Small acts of love melt away separateness. They then grow and mature and blossom.

Let’s keep them acts of love rolling.


spilled milk. cry? Shabbat Shalom From Phuket

By the Grace of G-d

Dear Friend,

How things can change so quickly.

Not long ago, Thailand was one of the top countries in terms of the management of Covid.

Alas, now Thailand is at the bottom of the list.

What happened? And more importantly what can we learn from it.

And how, for all of us in Thailand and in other countries which are going through the throes of additional waves of Covid, are we to cope with the panic and fear around us.

Let me digress and first of all, share the blessed-for-us news that we arrived back to ‘our place of Shlichut’ ‘Amazing Thailand’ yesterday.

It wasn’t so simple.

Oy vey. At the very beginning of the week, after a weekend in LA with Nechama’s parents, we arrived to the airport in LA all hyped up and excited to have our Certificates of Entry to Phuket. When Singapore Airlines asked us for our PCR tests our faces fell. We didn’t have them.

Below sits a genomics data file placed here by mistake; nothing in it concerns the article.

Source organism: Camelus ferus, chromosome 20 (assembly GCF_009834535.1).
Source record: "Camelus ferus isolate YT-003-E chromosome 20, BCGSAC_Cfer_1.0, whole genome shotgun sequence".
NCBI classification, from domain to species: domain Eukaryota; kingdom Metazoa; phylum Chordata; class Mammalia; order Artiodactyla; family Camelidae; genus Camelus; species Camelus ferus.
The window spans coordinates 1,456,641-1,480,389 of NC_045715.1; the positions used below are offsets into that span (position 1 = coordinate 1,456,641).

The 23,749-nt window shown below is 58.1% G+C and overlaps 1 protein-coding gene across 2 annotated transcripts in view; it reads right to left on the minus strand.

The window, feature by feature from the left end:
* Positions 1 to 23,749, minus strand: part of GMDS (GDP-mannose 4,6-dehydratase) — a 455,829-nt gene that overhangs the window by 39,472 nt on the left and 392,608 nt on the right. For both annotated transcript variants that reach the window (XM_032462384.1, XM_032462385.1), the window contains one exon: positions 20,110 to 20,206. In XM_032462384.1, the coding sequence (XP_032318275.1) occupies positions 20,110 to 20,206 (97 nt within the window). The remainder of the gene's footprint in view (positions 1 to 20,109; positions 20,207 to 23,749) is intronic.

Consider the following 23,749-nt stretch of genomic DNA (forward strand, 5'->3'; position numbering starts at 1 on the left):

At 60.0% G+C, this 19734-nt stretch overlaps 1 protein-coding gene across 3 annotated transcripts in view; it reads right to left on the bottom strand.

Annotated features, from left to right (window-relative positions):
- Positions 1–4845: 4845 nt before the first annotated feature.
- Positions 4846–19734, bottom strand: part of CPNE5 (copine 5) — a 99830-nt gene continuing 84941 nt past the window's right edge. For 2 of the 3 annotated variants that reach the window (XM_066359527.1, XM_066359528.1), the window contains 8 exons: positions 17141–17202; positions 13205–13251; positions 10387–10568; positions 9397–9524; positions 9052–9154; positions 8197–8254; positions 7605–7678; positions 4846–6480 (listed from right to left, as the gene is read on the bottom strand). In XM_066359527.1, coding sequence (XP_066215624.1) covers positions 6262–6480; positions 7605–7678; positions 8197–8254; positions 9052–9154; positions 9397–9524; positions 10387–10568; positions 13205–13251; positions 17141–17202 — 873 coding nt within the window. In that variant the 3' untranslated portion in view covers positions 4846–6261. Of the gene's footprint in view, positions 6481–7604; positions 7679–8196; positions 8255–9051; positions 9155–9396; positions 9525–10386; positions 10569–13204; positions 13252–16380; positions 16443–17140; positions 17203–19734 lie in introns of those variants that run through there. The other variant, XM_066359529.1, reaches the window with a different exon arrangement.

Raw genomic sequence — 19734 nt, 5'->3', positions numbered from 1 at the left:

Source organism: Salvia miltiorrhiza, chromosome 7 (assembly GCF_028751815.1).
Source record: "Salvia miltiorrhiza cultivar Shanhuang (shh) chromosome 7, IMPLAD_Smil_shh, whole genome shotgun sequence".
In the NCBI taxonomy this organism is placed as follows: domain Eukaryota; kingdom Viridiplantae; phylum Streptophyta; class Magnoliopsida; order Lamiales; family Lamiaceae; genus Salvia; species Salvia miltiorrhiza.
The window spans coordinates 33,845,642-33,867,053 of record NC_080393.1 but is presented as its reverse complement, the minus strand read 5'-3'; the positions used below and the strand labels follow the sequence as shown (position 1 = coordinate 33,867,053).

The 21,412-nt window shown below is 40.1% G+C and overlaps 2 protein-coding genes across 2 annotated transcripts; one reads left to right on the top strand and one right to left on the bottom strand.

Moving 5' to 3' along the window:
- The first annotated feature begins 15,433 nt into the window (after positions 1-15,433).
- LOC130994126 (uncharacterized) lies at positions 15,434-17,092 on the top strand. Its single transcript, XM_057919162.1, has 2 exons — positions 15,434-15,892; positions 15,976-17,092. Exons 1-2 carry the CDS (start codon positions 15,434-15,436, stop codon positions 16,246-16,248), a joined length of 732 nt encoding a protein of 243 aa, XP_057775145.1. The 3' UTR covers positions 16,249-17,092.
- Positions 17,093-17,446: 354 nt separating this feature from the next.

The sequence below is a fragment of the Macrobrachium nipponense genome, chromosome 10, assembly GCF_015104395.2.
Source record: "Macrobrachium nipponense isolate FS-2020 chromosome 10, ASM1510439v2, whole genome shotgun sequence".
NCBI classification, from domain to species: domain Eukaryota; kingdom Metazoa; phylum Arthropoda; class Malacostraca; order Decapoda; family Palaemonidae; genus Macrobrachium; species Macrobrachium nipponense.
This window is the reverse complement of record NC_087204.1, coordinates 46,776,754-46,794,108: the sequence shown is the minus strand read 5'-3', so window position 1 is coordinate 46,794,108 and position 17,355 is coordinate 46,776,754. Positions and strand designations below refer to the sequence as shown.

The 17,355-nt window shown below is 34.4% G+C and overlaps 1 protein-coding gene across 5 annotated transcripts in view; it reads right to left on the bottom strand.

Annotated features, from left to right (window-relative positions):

Now before you judge us for overlooking such a rudimentary requisite, hear me out. From the Thailand side I was told we didn’t need it, ‘check with the airlines if they need it’ they told me. With all the papers that were needed we had assumed that perhaps we need the PCR test as well. But regulations don’t always seem to make sense. So instead of just wasting time and spending money, possibly unnecessarily, to get the tests, we did what we thought was smart. We called the airline to ask. The Indian accented agent was not sure, he kept us on hold for fifteen minutes as he checked with a superior. His answer was we didn’t need it.

The flight manager told us that we must have reached an outsourced ‘call center’ perhaps in India and that we were not the first to get this misinformation. (Upon arrival to Thailand they also asked us for PCR test and so clearly we were mistaken and for entry to Thailand the test is required). We immediately ran to get our PCR test right near the airport, (even though it looked hopeless, but one always has to try), but we didn’t get back in time.

What a disappointment. After midnight, instead of being on a flight to our Asian side of the world, we were shlepping our many pieces of luggage to go back to my in-laws home who were very gracious (and secretly happy) about having us there for two days more.

In my mind I knew it was all Divinely ordained. After all, I had just given a class all about this very topic.